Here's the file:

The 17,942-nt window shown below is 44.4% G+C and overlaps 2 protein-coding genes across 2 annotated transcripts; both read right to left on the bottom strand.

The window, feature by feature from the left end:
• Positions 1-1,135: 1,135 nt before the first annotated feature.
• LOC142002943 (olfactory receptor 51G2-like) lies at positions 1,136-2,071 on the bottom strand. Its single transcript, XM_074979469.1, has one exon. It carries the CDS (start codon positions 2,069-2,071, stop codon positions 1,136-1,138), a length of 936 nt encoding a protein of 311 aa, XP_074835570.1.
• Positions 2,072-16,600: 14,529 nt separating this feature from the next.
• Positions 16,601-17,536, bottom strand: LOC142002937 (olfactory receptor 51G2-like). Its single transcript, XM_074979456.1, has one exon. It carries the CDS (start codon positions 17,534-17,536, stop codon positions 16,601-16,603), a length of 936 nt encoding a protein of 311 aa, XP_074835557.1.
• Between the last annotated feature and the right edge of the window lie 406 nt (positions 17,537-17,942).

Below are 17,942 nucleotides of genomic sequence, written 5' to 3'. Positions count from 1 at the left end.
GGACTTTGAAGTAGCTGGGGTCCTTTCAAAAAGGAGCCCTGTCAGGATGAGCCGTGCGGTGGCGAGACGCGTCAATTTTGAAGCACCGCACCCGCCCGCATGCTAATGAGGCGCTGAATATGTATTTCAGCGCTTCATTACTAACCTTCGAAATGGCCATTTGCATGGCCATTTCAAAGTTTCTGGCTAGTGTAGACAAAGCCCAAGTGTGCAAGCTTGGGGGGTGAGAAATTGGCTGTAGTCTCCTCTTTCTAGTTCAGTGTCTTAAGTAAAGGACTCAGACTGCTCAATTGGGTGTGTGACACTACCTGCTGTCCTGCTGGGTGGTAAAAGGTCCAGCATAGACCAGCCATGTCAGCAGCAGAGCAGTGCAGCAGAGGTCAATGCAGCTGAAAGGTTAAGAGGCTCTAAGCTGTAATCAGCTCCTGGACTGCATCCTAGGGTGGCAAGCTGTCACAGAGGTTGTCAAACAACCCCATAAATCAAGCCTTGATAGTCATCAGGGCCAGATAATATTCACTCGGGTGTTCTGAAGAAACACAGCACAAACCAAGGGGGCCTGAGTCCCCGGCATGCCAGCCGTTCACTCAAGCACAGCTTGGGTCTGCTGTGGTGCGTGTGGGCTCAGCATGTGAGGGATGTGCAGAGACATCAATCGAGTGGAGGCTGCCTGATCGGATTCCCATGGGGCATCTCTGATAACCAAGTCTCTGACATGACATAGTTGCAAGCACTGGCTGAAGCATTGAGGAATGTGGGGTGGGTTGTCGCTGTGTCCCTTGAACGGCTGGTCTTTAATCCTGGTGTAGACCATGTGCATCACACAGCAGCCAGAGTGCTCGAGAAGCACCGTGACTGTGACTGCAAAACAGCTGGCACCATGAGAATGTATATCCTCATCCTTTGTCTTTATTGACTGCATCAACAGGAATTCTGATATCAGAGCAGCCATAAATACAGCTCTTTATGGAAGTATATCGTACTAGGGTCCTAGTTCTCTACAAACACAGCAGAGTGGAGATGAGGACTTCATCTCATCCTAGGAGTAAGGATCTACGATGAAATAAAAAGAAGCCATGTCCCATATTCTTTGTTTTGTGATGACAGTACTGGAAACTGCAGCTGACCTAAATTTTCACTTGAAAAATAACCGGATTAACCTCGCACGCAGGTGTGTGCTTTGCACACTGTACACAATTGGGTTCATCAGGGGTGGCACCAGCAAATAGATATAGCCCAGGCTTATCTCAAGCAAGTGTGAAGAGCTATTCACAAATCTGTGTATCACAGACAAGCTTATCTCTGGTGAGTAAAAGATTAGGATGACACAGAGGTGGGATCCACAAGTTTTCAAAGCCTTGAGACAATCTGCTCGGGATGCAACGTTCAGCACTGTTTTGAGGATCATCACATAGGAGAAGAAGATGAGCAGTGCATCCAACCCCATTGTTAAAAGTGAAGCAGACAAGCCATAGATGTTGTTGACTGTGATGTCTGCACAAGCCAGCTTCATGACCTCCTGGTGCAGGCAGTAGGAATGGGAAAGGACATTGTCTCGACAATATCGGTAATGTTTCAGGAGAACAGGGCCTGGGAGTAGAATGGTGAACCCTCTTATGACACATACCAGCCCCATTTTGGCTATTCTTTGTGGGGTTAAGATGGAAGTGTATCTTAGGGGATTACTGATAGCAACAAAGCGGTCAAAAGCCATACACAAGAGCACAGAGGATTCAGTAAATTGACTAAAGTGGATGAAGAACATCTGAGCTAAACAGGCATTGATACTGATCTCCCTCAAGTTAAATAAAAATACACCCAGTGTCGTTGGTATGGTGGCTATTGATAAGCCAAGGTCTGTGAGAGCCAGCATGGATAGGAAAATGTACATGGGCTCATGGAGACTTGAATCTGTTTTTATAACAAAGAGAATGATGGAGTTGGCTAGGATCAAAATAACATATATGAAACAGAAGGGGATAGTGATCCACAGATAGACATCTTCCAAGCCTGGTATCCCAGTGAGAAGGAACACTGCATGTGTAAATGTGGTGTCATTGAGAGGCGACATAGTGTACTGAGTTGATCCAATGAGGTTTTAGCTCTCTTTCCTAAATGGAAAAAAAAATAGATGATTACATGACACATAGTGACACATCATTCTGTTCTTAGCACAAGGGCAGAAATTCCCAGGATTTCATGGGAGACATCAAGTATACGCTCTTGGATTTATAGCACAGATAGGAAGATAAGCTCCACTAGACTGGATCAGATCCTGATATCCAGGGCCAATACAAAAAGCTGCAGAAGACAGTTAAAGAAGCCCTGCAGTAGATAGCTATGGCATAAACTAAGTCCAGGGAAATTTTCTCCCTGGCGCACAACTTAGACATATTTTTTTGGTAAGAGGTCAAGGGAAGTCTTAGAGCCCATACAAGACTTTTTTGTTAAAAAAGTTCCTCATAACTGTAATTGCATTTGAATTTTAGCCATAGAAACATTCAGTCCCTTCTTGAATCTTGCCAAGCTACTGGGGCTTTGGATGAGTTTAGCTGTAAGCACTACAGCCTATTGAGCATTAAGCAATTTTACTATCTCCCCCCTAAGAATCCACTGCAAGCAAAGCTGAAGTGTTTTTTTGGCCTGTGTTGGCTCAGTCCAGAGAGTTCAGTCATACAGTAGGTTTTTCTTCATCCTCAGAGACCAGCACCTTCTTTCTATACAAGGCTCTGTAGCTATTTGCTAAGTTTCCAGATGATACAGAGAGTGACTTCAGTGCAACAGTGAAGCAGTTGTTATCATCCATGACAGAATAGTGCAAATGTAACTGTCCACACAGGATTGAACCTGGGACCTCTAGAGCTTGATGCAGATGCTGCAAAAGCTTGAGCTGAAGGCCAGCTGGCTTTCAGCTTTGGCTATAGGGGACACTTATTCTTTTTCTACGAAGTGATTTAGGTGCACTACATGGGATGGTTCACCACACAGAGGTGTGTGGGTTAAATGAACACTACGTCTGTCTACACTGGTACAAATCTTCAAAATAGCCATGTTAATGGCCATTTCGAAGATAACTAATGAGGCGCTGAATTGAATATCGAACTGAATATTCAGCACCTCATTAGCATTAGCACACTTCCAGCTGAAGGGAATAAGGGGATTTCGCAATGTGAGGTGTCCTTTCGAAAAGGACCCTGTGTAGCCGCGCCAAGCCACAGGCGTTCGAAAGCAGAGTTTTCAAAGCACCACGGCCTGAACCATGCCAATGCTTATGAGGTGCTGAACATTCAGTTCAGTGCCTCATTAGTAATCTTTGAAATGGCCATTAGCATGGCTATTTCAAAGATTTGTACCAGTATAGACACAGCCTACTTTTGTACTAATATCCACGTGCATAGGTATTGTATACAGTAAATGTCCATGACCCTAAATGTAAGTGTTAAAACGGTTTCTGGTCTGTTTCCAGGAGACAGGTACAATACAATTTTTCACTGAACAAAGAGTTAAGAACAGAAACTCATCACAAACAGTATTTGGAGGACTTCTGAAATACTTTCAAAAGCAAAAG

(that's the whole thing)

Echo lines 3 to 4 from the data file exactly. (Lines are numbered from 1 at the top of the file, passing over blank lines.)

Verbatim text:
• Positions 1-1,135: 1,135 nt before the first annotated feature.
• LOC142002943 (olfactory receptor 51G2-like) lies at positions 1,136-2,071 on the bottom strand. Its single transcript, XM_074979469.1, has one exon. It carries the CDS (start codon positions 2,069-2,071, stop codon positions 1,136-1,138), a length of 936 nt encoding a protein of 311 aa, XP_074835570.1.